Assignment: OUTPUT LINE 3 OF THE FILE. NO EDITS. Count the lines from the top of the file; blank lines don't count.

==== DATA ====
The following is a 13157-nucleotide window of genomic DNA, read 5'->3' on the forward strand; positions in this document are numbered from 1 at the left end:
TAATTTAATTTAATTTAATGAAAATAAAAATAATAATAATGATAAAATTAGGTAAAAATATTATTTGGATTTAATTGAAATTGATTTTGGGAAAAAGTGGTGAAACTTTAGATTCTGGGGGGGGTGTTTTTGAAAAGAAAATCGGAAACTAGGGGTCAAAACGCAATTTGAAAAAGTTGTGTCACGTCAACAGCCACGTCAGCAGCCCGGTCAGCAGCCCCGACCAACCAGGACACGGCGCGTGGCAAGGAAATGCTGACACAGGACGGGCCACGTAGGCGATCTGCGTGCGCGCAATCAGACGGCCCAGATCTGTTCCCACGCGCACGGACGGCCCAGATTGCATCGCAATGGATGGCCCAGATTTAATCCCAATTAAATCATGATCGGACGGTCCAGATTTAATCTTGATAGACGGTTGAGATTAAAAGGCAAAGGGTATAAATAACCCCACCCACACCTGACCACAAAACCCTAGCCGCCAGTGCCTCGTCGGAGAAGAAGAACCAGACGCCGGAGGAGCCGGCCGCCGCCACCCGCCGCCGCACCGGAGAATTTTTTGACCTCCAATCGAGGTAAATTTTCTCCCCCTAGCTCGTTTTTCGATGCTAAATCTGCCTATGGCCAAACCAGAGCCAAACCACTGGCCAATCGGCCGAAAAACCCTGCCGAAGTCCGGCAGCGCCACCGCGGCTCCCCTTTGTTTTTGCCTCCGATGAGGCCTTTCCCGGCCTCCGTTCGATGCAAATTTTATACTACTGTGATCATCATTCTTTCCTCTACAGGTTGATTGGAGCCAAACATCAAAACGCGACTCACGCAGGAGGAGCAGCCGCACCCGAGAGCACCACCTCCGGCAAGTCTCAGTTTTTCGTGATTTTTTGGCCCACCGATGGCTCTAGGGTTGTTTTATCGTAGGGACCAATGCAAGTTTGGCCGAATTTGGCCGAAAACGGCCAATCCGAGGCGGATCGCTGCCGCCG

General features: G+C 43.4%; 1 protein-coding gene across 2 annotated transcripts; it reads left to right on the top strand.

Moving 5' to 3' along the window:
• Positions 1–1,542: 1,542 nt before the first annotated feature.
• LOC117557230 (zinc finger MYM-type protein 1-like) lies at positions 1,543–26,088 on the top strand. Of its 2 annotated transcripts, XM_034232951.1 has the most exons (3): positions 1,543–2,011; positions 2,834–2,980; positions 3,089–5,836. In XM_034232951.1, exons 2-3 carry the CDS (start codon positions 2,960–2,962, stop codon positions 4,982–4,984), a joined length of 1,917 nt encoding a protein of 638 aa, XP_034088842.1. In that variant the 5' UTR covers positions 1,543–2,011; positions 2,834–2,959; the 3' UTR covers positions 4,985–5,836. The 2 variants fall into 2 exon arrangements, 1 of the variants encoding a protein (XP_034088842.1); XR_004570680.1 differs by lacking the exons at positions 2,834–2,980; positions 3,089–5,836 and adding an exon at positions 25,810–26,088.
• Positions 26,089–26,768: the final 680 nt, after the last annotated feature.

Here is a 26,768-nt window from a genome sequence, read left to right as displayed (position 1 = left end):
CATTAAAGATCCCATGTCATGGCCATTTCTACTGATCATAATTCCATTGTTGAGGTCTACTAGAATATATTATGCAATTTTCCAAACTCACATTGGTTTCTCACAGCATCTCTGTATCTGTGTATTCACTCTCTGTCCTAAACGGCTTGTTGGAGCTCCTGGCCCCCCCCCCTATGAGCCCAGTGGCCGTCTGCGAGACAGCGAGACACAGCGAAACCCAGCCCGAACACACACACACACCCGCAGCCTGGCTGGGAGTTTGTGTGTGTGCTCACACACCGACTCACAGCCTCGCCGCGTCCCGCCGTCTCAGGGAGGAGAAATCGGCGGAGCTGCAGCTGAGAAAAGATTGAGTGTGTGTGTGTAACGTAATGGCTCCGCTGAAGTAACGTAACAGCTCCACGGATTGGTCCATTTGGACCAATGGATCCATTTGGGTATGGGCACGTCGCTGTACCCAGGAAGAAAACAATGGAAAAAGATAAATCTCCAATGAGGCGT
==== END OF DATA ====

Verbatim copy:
General features: G+C 43.4%; 1 protein-coding gene across 2 annotated transcripts; it reads left to right on the top strand.